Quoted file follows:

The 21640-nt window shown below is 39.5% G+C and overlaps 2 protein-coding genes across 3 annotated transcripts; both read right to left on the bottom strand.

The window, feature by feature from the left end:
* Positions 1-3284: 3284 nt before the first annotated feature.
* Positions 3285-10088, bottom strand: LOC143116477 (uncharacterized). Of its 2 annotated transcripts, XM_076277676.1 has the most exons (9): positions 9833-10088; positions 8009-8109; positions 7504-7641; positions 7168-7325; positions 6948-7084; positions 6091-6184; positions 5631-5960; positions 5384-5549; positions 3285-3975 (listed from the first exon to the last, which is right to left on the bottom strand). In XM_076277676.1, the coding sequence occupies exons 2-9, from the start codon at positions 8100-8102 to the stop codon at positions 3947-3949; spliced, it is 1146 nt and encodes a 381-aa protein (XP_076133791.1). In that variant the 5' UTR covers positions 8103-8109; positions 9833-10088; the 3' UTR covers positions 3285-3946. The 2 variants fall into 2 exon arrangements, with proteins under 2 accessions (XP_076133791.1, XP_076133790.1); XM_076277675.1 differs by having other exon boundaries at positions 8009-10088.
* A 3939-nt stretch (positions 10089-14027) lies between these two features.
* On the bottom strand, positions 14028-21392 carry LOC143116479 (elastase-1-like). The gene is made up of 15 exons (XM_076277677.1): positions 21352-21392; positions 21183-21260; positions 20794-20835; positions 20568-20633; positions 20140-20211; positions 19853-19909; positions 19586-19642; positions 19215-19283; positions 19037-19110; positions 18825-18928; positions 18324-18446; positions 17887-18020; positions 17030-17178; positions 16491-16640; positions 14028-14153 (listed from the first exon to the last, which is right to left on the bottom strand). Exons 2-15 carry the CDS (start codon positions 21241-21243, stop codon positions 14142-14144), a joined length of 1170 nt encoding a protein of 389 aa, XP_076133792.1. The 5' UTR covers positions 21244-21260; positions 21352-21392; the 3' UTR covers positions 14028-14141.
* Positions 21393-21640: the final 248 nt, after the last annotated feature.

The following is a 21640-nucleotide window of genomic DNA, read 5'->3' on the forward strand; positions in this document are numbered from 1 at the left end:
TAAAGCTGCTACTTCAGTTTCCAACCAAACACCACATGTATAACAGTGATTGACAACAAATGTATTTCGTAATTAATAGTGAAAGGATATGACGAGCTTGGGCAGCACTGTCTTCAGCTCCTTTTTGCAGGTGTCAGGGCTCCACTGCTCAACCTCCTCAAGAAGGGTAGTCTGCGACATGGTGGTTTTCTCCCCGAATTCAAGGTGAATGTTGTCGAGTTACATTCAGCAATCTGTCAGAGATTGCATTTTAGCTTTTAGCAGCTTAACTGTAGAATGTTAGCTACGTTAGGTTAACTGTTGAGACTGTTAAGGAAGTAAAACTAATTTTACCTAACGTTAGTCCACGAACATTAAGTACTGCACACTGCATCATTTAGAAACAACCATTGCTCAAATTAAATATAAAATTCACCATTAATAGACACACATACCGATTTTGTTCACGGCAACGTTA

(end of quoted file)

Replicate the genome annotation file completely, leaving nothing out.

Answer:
The 21640-nt window shown below is 39.5% G+C and overlaps 2 protein-coding genes across 3 annotated transcripts; both read right to left on the bottom strand.

The window, feature by feature from the left end:
* Positions 1-3284: 3284 nt before the first annotated feature.
* Positions 3285-10088, bottom strand: LOC143116477 (uncharacterized). Of its 2 annotated transcripts, XM_076277676.1 has the most exons (9): positions 9833-10088; positions 8009-8109; positions 7504-7641; positions 7168-7325; positions 6948-7084; positions 6091-6184; positions 5631-5960; positions 5384-5549; positions 3285-3975 (listed from the first exon to the last, which is right to left on the bottom strand). In XM_076277676.1, the coding sequence occupies exons 2-9, from the start codon at positions 8100-8102 to the stop codon at positions 3947-3949; spliced, it is 1146 nt and encodes a 381-aa protein (XP_076133791.1). In that variant the 5' UTR covers positions 8103-8109; positions 9833-10088; the 3' UTR covers positions 3285-3946. The 2 variants fall into 2 exon arrangements, with proteins under 2 accessions (XP_076133791.1, XP_076133790.1); XM_076277675.1 differs by having other exon boundaries at positions 8009-10088.
* A 3939-nt stretch (positions 10089-14027) lies between these two features.
* On the bottom strand, positions 14028-21392 carry LOC143116479 (elastase-1-like). The gene is made up of 15 exons (XM_076277677.1): positions 21352-21392; positions 21183-21260; positions 20794-20835; positions 20568-20633; positions 20140-20211; positions 19853-19909; positions 19586-19642; positions 19215-19283; positions 19037-19110; positions 18825-18928; positions 18324-18446; positions 17887-18020; positions 17030-17178; positions 16491-16640; positions 14028-14153 (listed from the first exon to the last, which is right to left on the bottom strand). Exons 2-15 carry the CDS (start codon positions 21241-21243, stop codon positions 14142-14144), a joined length of 1170 nt encoding a protein of 389 aa, XP_076133792.1. The 5' UTR covers positions 21244-21260; positions 21352-21392; the 3' UTR covers positions 14028-14141.
* Positions 21393-21640: the final 248 nt, after the last annotated feature.

The following is a 21640-nucleotide window of genomic DNA, read 5'->3' on the forward strand; positions in this document are numbered from 1 at the left end:
TAAAGCTGCTACTTCAGTTTCCAACCAAACACCACATGTATAACAGTGATTGACAACAAATGTATTTCGTAATTAATAGTGAAAGGATATGACGAGCTTGGGCAGCACTGTCTTCAGCTCCTTTTTGCAGGTGTCAGGGCTCCACTGCTCAACCTCCTCAAGAAGGGTAGTCTGCGACATGGTGGTTTTCTCCCCGAATTCAAGGTGAATGTTGTCGAGTTACATTCAGCAATCTGTCAGAGATTGCATTTTAGCTTTTAGCAGCTTAACTGTAGAATGTTAGCTACGTTAGGTTAACTGTTGAGACTGTTAAGGAAGTAAAACTAATTTTACCTAACGTTAGTCCACGAACATTAAGTACTGCACACTGCATCATTTAGAAACAACCATTGCTCAAATTAAATATAAAATTCACCATTAATAGACACACATACCGATTTTGTTCACGGCAACGTTA